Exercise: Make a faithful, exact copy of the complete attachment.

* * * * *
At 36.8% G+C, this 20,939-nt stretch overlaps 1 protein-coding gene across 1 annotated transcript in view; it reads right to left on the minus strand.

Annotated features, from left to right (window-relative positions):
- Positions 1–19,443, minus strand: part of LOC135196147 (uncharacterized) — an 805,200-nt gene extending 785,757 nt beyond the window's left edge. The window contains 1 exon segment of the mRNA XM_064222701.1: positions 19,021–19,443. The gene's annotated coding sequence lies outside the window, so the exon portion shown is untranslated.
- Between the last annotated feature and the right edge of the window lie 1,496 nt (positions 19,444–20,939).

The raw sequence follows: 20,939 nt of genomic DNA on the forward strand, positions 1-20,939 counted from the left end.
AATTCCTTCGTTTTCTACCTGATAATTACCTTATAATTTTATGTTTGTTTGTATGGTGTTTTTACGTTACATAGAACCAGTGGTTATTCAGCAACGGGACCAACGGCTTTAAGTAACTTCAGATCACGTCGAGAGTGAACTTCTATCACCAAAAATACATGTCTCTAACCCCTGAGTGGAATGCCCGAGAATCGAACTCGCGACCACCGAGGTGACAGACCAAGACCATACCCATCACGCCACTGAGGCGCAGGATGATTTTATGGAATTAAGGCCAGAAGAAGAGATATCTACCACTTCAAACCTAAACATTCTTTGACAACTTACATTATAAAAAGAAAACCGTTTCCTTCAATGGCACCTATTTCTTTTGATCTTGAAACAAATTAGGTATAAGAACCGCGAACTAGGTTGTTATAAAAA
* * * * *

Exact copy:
At 36.8% G+C, this 20,939-nt stretch overlaps 1 protein-coding gene across 1 annotated transcript in view; it reads right to left on the minus strand.

Annotated features, from left to right (window-relative positions):
- Positions 1–19,443, minus strand: part of LOC135196147 (uncharacterized) — an 805,200-nt gene extending 785,757 nt beyond the window's left edge. The window contains 1 exon segment of the mRNA XM_064222701.1: positions 19,021–19,443. The gene's annotated coding sequence lies outside the window, so the exon portion shown is untranslated.
- Between the last annotated feature and the right edge of the window lie 1,496 nt (positions 19,444–20,939).

The raw sequence follows: 20,939 nt of genomic DNA on the forward strand, positions 1-20,939 counted from the left end.
AATTCCTTCGTTTTCTACCTGATAATTACCTTATAATTTTATGTTTGTTTGTATGGTGTTTTTACGTTACATAGAACCAGTGGTTATTCAGCAACGGGACCAACGGCTTTAAGTAACTTCAGATCACGTCGAGAGTGAACTTCTATCACCAAAAATACATGTCTCTAACCCCTGAGTGGAATGCCCGAGAATCGAACTCGCGACCACCGAGGTGACAGACCAAGACCATACCCATCACGCCACTGAGGCGCAGGATGATTTTATGGAATTAAGGCCAGAAGAAGAGATATCTACCACTTCAAACCTAAACATTCTTTGACAACTTACATTATAAAAAGAAAACCGTTTCCTTCAATGGCACCTATTTCTTTTGATCTTGAAACAAATTAGGTATAAGAACCGCGAACTAGGTTGTTATAAAAA